“Juggling” It All

Our journey learning the science principles of force and motion through our history of showmanship theme continues as we prepare for our upcoming school’s exhibition!  Every year our school puts on an exhibition to showcase each classroom’s learning.  Having an audience to share our learning with is exciting and provides our class with a goal.  The kids are so excited to have our families join us in a few weeks.  There is a lot to do, but we’re up for the challenge!


The Super Kids created our own “Juggling Jesters”.  Since we are practicing juggling scarves it just made sense.  The project included a direct drawing lesson, a focus on warm and cool colours, primary and secondary colour mixing, and how to show movement in art.  It took a few days, but we’re thrilled with the result.

The class came into school one morning with a STEM challenge.  Could they design an incline plane or ramp that would make their toy car go farther then the other group’s car.  The challenge was on!  Both group worked hard creating their incline planes.

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The class has learned about so many simple machines, we had to make sure we could sort and identify them as we go.  One of the stations in our classroom carnival will be sorting these pictures with our families.

Did you know that a Ferris Wheel was named after it’s inventor? George Ferris Jr. invented it for the 1896 Chicago World Fair.  After introducing the book to the class, the first thing one Super Kid said was “It’s a big wheel and axle!”.  The kids were fascinated by how it worked and if Ferris wheels today work the same way.  We then examined the one of the most famous Ferris Wheels in the world, The London Eye.  More people visit it then visit the Egyptian pyramids.  Who knew? England happened to be our next stop on our showmanship timeline adventure.  A man in England discovered that if you rode horses in a circle acrobats could do tricks easier.  That’s why circus’ are performed in a ring!  We dove into why it’ easier and learned all about centrifugal force.  Check out the videos below to see our experiments.

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Using our knowledge of 2D and 3D shapes, as well as our understand of the Ferris wheel, students created their own London skylines.  Once they were drawn, the Super Kids traced their lines with black Crayola marker, and then carefully painted with water over the lines.  Crayola markers are not waterproof so it gave us a rainy day London look.  Lastly students cut out red double decker buses and phone booths.  The picture below do not show the final step, but later in the blog you can see the final result in the background of a 100 day picture.



One Super Kid brought his drone from home to show the wheel spinning in it to help it work. I tried to fly it, but I’m not as talented as my student. I crashed it into the window.  Don’t worry…it didn’t break.  Thank goodness. 🙂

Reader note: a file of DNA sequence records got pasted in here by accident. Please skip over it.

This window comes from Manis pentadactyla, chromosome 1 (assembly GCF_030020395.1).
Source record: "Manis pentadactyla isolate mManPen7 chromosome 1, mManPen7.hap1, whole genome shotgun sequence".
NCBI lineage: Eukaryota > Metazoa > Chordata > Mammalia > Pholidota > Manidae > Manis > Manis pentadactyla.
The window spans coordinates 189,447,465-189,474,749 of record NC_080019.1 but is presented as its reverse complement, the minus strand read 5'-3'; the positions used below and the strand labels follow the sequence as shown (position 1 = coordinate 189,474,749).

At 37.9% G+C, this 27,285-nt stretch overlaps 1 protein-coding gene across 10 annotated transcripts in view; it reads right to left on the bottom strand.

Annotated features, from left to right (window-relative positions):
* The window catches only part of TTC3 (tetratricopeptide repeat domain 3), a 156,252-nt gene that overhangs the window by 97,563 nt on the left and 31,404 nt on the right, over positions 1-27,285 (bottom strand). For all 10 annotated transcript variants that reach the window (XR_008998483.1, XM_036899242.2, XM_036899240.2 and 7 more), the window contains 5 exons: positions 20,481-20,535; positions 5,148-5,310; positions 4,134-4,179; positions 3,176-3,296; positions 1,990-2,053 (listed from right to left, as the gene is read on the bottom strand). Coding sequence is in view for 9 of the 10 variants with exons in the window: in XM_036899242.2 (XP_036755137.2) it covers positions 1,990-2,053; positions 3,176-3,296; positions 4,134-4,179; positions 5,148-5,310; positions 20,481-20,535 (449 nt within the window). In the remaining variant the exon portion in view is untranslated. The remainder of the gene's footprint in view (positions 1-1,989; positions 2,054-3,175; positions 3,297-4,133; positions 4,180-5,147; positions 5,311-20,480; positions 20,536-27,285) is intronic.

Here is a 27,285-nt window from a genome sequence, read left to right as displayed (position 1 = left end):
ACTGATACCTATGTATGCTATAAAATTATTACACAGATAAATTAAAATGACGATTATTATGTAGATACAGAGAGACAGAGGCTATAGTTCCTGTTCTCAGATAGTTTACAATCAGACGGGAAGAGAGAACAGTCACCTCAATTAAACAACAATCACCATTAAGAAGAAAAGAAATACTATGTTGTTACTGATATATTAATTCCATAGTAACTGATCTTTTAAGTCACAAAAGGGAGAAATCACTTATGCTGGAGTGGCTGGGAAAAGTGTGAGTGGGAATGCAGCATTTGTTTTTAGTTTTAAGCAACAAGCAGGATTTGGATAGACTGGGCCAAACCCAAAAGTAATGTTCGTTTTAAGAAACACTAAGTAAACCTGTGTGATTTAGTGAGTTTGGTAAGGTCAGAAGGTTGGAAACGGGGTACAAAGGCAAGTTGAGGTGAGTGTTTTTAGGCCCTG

drone video

The 100th day of school happened to fall on Valentine’s Day.  We celebrated the 100th day of school in the morning and Valentine’s/Friendship Day in the afternoon.  The students walked in dressed in their 100th day shirts to me dressed as a secret agent!  We had a problem…someone stole all the 0s from our classroom and we were stuck on day 99.  What were we going to do?  Each student had to enter the classroom by having their fingerprints scanned.


They had a mission.  The Super Kids put on their junior secret agent badges and listened to the message left by Agent 99.  They had to complete tasks in each of the 5 1/2 English classrooms and the 3 grade 1 French Immersion classrooms to earn a clue to finding our 0s.  Each task completed earned them a word.  Tasks included fingerprint activities in our classroom, a laser number hunt, uncovering secret coded messages and much more. Once completed the class unscrambled the words to form a clue.  “You will find your zeros where you borrow books.”  The kids all shouted, “The library!”  We ran upstairs to confront Mme. Nicole.   She admitted she was Agent 99 and wanted to be included in our 100th day of school celebration.  She gave us back our 0s and told us that she hoped we enjoyed the mission.


In the afternoon we celebrated the friendships formed in our classroom by exchanging Valentines/friendship cards.  I enjoy this day every year.  The kids walk around the room putting their cards in each of their classmate’s bags with huge smiles on their faces.  I always give the kids time to open their cards so they can say thank you to each other.  🙂


We read the book Stick and Stone by Beth Ferry.  It’s about a friendship between a stick and a stone and how they help each other.  We then played the guessing game stick and stone.  Who knew that this would be such a hit!  We played for 45 minutes.


Our math centers have included games with a heart theme that help us develop our number sense by practicing our doubles, counting up and back, and place value.


Our journey continued to Paris.  We learned that circus’ performers began adding small animals and more acts.  What is a symbol of Paris? The Eiffel Tower of course. It was built for the World Fair in 1887.  Using shapes and lines the students painted their own Eiffel Towers.